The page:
This is the text of a speech Sir George made in the House in a debate on Parliamentary Standards
Sir George Young (North-West Hampshire) (Con): It is a real pleasure to follow the hon. Member for Thurrock (Andrew Mackinlay), who would top the poll in any secret ballot for Leader of the House. He made a typically defiant, courageous speech, and I agree with what he says about the Government’s constitutional programme. The previous Lord Chancellor said that we have not a constitutional renewal Bill, but a constitutional retreat Bill. On Lords reform, I remember being told that the first elections to the upper house would take place at the same time as the 2001 general election. Moreover, the hon. Gentleman is quite right about allowing peers to retire so that their party can refresh their troops in the upper House, allowing younger people to play their part.
One of the paradoxes of life is that people like their local Member of Parliament, but refuse to believe he or she is typical. Wherever I go, I am told, “We’re frightfully lucky here, but the rest of you are up to no good.” The reputation of the House would be much higher if people had confidence in their own judgment, based on their experience of their own MP instead of what they read in the press.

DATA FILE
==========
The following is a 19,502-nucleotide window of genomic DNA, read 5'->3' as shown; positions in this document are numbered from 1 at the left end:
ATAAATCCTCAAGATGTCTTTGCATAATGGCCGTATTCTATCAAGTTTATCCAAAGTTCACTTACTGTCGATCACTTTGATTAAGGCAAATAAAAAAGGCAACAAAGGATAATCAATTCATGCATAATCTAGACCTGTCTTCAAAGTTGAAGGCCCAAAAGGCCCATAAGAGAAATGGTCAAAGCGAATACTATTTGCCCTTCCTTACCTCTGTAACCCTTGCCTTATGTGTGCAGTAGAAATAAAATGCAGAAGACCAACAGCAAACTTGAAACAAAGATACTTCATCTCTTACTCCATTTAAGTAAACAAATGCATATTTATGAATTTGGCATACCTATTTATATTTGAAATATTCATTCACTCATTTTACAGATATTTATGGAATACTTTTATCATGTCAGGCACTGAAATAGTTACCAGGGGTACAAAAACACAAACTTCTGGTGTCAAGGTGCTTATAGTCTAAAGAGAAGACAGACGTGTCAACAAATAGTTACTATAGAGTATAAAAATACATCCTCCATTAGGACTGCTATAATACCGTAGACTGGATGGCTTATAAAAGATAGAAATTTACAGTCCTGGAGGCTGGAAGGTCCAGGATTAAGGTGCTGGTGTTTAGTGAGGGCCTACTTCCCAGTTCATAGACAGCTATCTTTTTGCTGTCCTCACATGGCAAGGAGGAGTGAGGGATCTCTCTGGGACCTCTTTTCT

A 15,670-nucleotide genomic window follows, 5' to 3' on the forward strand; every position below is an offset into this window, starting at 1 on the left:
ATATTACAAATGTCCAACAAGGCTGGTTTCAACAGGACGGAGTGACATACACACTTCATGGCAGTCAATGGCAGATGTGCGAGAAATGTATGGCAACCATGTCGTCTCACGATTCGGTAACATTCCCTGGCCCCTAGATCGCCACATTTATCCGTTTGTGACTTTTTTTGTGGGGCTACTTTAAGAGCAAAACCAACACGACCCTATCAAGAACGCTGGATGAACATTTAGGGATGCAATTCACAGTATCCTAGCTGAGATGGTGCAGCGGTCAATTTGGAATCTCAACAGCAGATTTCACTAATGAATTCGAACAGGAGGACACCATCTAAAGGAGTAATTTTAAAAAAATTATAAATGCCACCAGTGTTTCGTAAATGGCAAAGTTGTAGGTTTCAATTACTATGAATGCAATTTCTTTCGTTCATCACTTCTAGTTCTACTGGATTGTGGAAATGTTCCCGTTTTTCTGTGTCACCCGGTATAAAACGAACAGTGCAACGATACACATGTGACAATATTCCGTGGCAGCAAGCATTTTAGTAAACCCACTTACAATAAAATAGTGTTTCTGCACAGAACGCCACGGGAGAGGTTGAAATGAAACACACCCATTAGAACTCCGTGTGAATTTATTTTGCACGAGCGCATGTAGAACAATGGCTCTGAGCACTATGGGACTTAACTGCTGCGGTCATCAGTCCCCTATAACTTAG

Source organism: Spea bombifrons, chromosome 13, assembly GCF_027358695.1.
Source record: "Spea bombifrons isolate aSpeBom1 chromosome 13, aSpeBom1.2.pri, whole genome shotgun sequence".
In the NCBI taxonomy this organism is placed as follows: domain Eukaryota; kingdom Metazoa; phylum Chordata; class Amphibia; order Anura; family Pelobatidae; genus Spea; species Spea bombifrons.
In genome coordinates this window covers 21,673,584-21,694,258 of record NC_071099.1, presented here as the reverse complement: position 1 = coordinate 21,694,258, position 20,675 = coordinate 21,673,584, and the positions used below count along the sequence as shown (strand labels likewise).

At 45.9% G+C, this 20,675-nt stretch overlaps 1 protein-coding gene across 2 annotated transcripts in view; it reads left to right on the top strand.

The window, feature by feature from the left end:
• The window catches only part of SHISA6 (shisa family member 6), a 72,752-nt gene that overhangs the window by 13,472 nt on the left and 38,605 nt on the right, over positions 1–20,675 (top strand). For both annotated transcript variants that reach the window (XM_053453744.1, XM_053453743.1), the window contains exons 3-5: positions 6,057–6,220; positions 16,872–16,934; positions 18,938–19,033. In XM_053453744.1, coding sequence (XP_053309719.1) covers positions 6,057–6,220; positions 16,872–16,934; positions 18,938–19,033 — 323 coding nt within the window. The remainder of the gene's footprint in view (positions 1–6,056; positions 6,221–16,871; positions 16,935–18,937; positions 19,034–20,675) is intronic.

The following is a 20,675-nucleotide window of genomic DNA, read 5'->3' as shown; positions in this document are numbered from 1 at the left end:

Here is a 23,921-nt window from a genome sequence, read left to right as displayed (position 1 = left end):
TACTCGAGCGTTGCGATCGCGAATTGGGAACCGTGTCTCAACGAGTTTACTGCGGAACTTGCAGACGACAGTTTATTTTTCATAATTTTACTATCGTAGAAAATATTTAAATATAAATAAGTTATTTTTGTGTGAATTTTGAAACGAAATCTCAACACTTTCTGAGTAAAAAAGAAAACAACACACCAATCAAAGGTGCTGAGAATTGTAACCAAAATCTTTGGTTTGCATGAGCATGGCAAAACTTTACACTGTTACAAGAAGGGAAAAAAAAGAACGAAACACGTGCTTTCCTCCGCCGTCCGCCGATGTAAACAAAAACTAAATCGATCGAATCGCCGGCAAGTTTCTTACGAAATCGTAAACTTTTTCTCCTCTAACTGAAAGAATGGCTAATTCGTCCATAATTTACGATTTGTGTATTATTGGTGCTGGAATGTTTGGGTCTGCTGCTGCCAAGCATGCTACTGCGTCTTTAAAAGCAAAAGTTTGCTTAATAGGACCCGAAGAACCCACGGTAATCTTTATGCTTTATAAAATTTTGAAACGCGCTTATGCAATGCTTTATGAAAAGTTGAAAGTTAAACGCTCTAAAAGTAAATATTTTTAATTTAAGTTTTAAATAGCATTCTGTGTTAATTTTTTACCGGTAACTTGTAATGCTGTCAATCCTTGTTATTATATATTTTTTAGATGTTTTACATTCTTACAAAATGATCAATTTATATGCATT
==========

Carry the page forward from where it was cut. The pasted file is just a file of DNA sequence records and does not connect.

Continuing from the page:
Much has been achieved in this House in recent years, and with the imminent end of dual reporting for MPs, a new guide to the rules—it was published today, coincidentally—a new allowance regime and Select Committee, and greater transparency on receipts, we have the opportunity to build on past strengths and to do even better. As the Committee on Standards in Public Life said about the Commons:
“We endorse the view that standards in the House of Commons are generally high, and that the overwhelming majority of members seek to, and in practice do, uphold high standards of propriety.”
I see many of my opposite numbers from other countries who come to look at the regime here, and by any international standards, our political system is pretty clean. We deal with the inevitable lapses well, but we must never become complacent.
One of the consequences of introducing a tougher regime in this House is that it has led to pressure being applied to other parts of the body politic, and it is helpful to put our disciplinary regime in the broader context of that for Members of the European Parliament, Ministers and members of the other place. Anyone can make a complaint about an MP to the independent Parliamentary Commissioner for Standards. If the complaint raises matters of significance, he will produce a report for my Committee, which we will publish unamended, saying whether or not that complaint is upheld, and we can then propose appropriate punishments, some of which are career-ending. None of the other regimes—neither the ministerial code nor the current code for Members of the upper House—has our features of open access, independent scrutiny, publication of findings and harsh reprisal. The code for MEPs has the most generous of all allowance regimes, with the most relaxed audit trail.